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Saturday 20 July 2019
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Badge of honour

EFFORTS BY the Police Service to procure special badges for use by officers to help the public more easily identify them should be expedited and this measure speedily implemented. While it is unlikely to completely solve the problem of people impersonating cops, it could benefit both the police and members of the public.

All over the world, the police badge has long been the most recognisable and visible symbol of policing. It is a sign of authority, sacrifice, and service. Adoption of this measure will not only supply members of the public with a graphic means of identifying police, but it will also go some way to boosting police morale.

Since the Middle Ages, badges have been items of honour and nobility. Today, the badge is a palpable reminder to each officer of the trust bestowed in them. While no clear timeline of implementation emerged during Minister of National Security Stuart Young’s appearance at Senate Questions on Tuesday, it is clear efforts are underway to evaluate various tenders that have been submitted.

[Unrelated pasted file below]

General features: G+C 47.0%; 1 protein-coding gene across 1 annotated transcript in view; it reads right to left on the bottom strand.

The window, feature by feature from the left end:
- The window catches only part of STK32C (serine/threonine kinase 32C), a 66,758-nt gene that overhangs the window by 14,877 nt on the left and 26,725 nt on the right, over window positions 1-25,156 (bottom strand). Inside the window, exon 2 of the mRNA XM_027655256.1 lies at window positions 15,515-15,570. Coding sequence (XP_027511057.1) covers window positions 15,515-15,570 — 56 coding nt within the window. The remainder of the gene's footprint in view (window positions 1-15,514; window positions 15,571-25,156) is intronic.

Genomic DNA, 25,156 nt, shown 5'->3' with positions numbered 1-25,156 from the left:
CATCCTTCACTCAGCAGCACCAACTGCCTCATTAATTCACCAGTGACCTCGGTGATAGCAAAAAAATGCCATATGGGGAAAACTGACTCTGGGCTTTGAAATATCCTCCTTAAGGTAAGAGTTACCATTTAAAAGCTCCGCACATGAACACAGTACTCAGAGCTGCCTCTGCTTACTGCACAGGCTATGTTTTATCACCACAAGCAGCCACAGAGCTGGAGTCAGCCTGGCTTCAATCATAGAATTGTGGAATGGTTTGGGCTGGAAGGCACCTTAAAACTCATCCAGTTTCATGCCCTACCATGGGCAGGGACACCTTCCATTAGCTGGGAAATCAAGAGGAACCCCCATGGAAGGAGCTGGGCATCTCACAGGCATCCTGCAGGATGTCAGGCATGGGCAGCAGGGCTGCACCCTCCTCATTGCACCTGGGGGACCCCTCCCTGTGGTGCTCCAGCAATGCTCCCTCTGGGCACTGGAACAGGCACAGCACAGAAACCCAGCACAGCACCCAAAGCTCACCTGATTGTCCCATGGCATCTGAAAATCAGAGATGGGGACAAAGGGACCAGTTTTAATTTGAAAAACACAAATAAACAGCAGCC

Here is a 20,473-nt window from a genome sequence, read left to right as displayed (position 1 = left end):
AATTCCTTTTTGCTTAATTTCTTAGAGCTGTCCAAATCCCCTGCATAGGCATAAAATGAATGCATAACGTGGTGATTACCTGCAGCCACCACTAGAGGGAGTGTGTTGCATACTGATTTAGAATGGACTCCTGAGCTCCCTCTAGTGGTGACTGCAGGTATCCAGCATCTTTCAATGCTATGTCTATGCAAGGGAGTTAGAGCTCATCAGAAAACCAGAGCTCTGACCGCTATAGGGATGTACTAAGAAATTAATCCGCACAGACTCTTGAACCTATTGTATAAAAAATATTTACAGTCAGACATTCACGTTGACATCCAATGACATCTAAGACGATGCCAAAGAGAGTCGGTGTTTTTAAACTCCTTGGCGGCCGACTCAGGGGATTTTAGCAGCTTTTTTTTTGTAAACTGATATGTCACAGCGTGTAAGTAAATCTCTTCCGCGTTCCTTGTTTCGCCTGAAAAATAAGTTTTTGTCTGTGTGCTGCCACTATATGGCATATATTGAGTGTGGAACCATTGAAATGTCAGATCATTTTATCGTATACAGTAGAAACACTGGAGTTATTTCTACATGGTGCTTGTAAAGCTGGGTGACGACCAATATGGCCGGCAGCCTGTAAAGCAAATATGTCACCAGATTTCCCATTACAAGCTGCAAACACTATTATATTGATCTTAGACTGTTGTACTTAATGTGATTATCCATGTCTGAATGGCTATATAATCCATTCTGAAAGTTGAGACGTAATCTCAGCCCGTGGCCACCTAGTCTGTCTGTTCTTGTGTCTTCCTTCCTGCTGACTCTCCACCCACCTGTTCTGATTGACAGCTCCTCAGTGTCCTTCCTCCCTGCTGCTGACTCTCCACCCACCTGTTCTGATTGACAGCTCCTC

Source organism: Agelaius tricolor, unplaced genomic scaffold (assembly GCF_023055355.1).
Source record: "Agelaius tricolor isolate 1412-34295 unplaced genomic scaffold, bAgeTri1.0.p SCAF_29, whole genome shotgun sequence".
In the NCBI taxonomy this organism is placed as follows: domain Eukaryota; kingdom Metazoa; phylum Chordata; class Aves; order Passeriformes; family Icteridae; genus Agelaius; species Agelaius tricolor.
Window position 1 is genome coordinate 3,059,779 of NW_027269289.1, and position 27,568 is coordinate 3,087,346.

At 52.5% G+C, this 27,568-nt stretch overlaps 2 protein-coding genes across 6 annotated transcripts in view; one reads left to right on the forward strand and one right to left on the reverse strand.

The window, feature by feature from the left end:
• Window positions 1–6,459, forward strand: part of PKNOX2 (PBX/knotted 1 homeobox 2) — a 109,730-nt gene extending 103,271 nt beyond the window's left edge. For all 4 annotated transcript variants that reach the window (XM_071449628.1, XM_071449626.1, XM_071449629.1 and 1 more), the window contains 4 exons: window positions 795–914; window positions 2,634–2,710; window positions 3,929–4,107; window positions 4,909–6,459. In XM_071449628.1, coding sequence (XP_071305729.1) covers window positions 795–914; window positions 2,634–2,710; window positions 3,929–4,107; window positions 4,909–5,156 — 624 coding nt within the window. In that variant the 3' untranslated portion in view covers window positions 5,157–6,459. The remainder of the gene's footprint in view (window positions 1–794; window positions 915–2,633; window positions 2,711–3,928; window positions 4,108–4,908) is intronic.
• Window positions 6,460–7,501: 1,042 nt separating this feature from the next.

A key part of this evaluation by the Police Service must involve measures that can be put in place to counter the obvious problems that might accompany the introduction of badges: the manufacture and trade of counterfeits.

In this regard, there is a wealth of experience internationally that could provide guidance. For example, authorities in New York have long had to contend with the use of fake police badges, especially within the police complement. Losing a badge can mean paperwork and a heavy penalty. Additionally, federal law prohibits the sale or purchase of counterfeit police badges. At the same time, in many other cities cops are allowed to have more than one badge, or do not get penalised for losing their badge if promptly reported.

Whatever form ancillary measures take, they will have to be rigorously enforced. While care must be taken not to unduly burden the police, there is an urgent need to bolster public confidence and to reassure members of the public of the integrity of police systems. In this regard, it is hoped all stakeholders, including the Police Social and Welfare Association, will be consulted and that legal measures will be brought into effect alongside the introduction of this measure should it move forward.

Meanwhile, it remains essential for the public to co-operate with legitimate officers and to assist authorities by reporting any instances in which police fail to divulge identifying information. While it may be difficult for members of the public to file reports on cops whose names they do not have, supplying as many details as possible to the authorities could still help curb the practice.

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